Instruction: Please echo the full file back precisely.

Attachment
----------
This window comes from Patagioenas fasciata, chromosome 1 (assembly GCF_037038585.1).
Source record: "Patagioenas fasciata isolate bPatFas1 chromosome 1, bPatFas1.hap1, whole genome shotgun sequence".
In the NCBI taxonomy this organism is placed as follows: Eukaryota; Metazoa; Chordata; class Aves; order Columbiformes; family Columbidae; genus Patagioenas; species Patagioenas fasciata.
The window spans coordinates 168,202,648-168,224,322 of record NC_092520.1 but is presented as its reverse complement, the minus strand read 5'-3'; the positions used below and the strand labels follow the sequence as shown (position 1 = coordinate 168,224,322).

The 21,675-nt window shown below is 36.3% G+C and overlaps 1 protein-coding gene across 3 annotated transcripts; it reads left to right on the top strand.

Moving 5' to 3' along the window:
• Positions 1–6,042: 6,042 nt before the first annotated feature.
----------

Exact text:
This window comes from Patagioenas fasciata, chromosome 1 (assembly GCF_037038585.1).
Source record: "Patagioenas fasciata isolate bPatFas1 chromosome 1, bPatFas1.hap1, whole genome shotgun sequence".
In the NCBI taxonomy this organism is placed as follows: Eukaryota; Metazoa; Chordata; class Aves; order Columbiformes; family Columbidae; genus Patagioenas; species Patagioenas fasciata.
The window spans coordinates 168,202,648-168,224,322 of record NC_092520.1 but is presented as its reverse complement, the minus strand read 5'-3'; the positions used below and the strand labels follow the sequence as shown (position 1 = coordinate 168,224,322).

The 21,675-nt window shown below is 36.3% G+C and overlaps 1 protein-coding gene across 3 annotated transcripts; it reads left to right on the top strand.

Moving 5' to 3' along the window:
• Positions 1–6,042: 6,042 nt before the first annotated feature.